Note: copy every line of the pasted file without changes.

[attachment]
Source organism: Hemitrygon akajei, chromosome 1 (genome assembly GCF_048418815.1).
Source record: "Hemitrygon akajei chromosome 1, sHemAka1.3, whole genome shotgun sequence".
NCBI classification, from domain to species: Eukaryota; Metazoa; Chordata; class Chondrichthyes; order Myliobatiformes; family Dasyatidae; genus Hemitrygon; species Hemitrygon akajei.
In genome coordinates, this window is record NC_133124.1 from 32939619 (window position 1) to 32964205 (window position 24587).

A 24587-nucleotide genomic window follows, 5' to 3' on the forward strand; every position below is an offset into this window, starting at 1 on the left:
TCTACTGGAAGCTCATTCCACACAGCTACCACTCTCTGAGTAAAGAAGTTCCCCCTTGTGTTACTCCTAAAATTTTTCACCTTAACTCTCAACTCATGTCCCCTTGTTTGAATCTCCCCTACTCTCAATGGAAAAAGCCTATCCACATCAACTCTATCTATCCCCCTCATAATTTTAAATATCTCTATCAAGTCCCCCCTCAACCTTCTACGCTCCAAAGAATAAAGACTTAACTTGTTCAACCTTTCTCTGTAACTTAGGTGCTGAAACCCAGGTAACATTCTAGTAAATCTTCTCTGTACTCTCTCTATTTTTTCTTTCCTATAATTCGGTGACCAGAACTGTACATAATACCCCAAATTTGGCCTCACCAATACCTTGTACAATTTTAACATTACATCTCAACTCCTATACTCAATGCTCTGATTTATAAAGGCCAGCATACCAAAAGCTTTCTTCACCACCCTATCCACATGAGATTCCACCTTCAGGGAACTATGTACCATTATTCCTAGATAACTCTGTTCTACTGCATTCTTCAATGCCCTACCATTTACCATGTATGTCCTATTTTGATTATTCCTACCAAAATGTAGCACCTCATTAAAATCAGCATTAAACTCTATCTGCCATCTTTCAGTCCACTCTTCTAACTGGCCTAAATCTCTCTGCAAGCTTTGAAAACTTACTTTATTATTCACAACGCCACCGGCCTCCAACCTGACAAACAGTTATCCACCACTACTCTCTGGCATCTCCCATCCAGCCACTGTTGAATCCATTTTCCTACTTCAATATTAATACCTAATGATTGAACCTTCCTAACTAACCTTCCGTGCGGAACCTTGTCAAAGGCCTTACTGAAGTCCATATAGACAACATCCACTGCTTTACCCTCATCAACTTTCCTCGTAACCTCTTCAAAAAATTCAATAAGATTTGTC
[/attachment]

Source organism: Hemitrygon akajei, chromosome 1 (genome assembly GCF_048418815.1).
Source record: "Hemitrygon akajei chromosome 1, sHemAka1.3, whole genome shotgun sequence".
NCBI classification, from domain to species: Eukaryota; Metazoa; Chordata; class Chondrichthyes; order Myliobatiformes; family Dasyatidae; genus Hemitrygon; species Hemitrygon akajei.
In genome coordinates, this window is record NC_133124.1 from 32939619 (window position 1) to 32964205 (window position 24587).

A 24587-nucleotide genomic window follows, 5' to 3' on the forward strand; every position below is an offset into this window, starting at 1 on the left:
TCTACTGGAAGCTCATTCCACACAGCTACCACTCTCTGAGTAAAGAAGTTCCCCCTTGTGTTACTCCTAAAATTTTTCACCTTAACTCTCAACTCATGTCCCCTTGTTTGAATCTCCCCTACTCTCAATGGAAAAAGCCTATCCACATCAACTCTATCTATCCCCCTCATAATTTTAAATATCTCTATCAAGTCCCCCCTCAACCTTCTACGCTCCAAAGAATAAAGACTTAACTTGTTCAACCTTTCTCTGTAACTTAGGTGCTGAAACCCAGGTAACATTCTAGTAAATCTTCTCTGTACTCTCTCTATTTTTTCTTTCCTATAATTCGGTGACCAGAACTGTACATAATACCCCAAATTTGGCCTCACCAATACCTTGTACAATTTTAACATTACATCTCAACTCCTATACTCAATGCTCTGATTTATAAAGGCCAGCATACCAAAAGCTTTCTTCACCACCCTATCCACATGAGATTCCACCTTCAGGGAACTATGTACCATTATTCCTAGATAACTCTGTTCTACTGCATTCTTCAATGCCCTACCATTTACCATGTATGTCCTATTTTGATTATTCCTACCAAAATGTAGCACCTCATTAAAATCAGCATTAAACTCTATCTGCCATCTTTCAGTCCACTCTTCTAACTGGCCTAAATCTCTCTGCAAGCTTTGAAAACTTACTTTATTATTCACAACGCCACCGGCCTCCAACCTGACAAACAGTTATCCACCACTACTCTCTGGCATCTCCCATCCAGCCACTGTTGAATCCATTTTCCTACTTCAATATTAATACCTAATGATTGAACCTTCCTAACTAACCTTCCGTGCGGAACCTTGTCAAAGGCCTTACTGAAGTCCATATAGACAACATCCACTGCTTTACCCTCATCAACTTTCCTCGTAACCTCTTCAAAAAATTCAATAAGATTTGTC